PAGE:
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Mail and Empire, March 1, 1933.

Some cookie recipes to get you through your late winter malaise.

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Mail and Empire, March 1, 1933.

A brief word from our sponsors. Underweight children will become a recurring advertising theme.

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Mail and Empire, March 1, 1933.

A mixture of features here, including a spinach recipe, a cutesy cartoon, and an update on a social service organization.

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Mail and Empire, March 1, 1933.

Finally, a syndicated cartoon which ran across North American throughout the 1920s and 1930s.

Vintage Toronto Ads: A Valentine’s Day Sampler

Valentine’s Day

Originally published on Torontoist on February 11, 2015.

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The Globe, February 8, 1928.

Valentine’s Day: a time to demonstrate one’s appreciation for others, to profess one’s love, and to write florid verse and purple prose in the name of Cupid. Celebrating love on February 14 (or surrounding days, if it fell on Sunday) has been a long, profitable tradition for Torontonians.

One of the earliest commentaries we found was a Globe editorial published in 1858. The elevated prose that publisher George Brown and his writers used forces modern readers to refer to a dictionary. For example, booksellers offering Valentine’s Day stationery were “bibliopoles,” a term we’re waiting for an enterprising young entrepreneur to use any day now. A sample of the Globe’s thoughts:

Our bibliopoles have right diligently done their part to secure the due celebration of the mysteries pertaining to this time-honoured festival. For weeks have the counters and windows of their marts have been profusely garnished with amatory missives, exhibiting all the canonical adornments peculiar to such documents. Dan Cupid there drives teems of harnessed doves, as he was wont to do when “our auld cloak was new,” and smirking couples wend their way “ankle deep in flowers” towards rural churches climaxed with tiny spires suggestive of toothpicks.

20150211flowersThe Globe, February 12, 1931.

By 1862, Toronto’s post office processed 3,500 valentines on February 14. Though rumours suggested sending greetings was passé, stationers reported strong sales, especially among high-end products. “Those of a comic character were sold in large quantities, but the great demand was for those with embossed edges, varying from a quarter to five dollars,” the Globe observed. “The post office was crowded with the fair sex all day; and the smiles on their faces, as they left, showed that their swains had generally done the proper thing.”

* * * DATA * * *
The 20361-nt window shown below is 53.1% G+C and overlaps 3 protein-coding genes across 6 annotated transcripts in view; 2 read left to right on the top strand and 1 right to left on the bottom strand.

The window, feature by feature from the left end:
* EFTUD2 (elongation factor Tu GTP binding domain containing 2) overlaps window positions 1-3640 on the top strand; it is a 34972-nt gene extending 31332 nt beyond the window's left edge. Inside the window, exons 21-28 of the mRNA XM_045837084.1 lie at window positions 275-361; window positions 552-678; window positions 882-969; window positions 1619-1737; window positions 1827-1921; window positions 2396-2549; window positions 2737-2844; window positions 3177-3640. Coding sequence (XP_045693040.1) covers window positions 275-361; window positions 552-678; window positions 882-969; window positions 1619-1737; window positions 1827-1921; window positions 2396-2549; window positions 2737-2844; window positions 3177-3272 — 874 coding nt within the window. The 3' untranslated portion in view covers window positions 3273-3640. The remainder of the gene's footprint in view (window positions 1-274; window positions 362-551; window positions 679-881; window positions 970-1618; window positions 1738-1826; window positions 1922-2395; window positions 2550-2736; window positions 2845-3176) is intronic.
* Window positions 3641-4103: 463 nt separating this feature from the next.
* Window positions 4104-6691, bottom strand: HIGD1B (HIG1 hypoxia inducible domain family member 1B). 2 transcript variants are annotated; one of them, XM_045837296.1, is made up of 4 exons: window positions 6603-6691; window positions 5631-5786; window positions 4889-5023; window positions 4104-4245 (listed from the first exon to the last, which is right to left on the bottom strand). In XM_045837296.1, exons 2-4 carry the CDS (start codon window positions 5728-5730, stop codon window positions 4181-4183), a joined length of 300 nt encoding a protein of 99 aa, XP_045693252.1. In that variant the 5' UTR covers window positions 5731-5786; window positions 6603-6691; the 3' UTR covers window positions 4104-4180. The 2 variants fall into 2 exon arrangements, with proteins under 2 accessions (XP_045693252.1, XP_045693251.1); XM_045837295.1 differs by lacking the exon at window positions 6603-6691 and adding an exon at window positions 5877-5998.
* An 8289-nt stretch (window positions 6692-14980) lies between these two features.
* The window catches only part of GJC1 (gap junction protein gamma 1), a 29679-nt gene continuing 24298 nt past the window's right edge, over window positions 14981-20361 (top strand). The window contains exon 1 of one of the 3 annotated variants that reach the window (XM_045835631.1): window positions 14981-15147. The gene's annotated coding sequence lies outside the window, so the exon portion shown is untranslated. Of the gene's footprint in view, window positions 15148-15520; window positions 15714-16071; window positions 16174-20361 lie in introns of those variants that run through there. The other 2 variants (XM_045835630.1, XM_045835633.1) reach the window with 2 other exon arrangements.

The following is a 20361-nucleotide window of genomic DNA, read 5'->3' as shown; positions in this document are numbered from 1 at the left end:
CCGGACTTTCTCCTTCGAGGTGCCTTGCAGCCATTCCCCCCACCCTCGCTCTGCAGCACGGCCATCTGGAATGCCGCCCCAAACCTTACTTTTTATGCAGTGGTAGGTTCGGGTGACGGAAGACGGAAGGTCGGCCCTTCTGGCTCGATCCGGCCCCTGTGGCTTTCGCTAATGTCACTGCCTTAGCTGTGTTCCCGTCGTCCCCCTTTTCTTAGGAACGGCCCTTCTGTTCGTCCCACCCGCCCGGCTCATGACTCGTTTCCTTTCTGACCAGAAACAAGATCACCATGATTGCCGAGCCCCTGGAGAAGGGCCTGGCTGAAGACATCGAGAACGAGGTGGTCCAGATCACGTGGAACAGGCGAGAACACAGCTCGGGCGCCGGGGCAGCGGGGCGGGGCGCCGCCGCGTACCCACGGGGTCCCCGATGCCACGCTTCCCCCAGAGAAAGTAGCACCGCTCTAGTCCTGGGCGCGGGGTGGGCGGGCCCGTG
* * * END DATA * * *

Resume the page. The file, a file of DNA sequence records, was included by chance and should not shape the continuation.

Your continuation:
During the Victorian era, the degeneration of valentines into cards with grotesque, insensitive jokes was heavily criticized. Cheaper cards replaced sentiment with insults and, the Globe reported in 1889, “the effect upon the unfortunate receiver must be like that of a quart of dishwater thrown from some unseen window.” A valentine sent to a pharmacist might insinuate he was a quack, while a young woman might receive a card inferring she had loose morals. “It is not good even for children to be the carriers of insults the full meaning of which they do not understand.”

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The Globe, February 10, 1933.

Sentimentality was back in fashion when the Great Depression hit. As the economy tanked, caring thoughts and tender reassurances written in valentines provided solace. Around 150,000 valentines were distributed by Toronto mail carriers on Valentine’s Day 1930. The Globe glimpsed the feeling around the city that year:

Sweethearts are giving expressions to their affection in generous measure today and they are “saying it” with valentines. Perchance it is but a dainty card or folder, charmingly embellished with lace and cupids and intriguing bits of verse, and again the valentine may take the form of a basket of red roses or heart-shaped boxes of candies. Twilight last evening fell upon a city seething with excitement akin to that one finds on Christmas Eve, with book stores, candy shops, and florists crowded with young men with dreamy eyes, and thoughtful husbands.

Additional material from the February 13, 1858, February 15, 1862, February 14, 1889, and February 14, 1930 editions of the Globe.

Valentine’s Day ’54

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Toronto Star, February 12, 1954.

Valentine’s Day is nearly upon us, a day of happy lovers and happier chocolate purveyors. Back in 1954, two of the city’s larger candy chains filled the newspapers with ads showing off their sweet suggestions. Beyond wolfing down bonbons, what else could sweethearts do that year?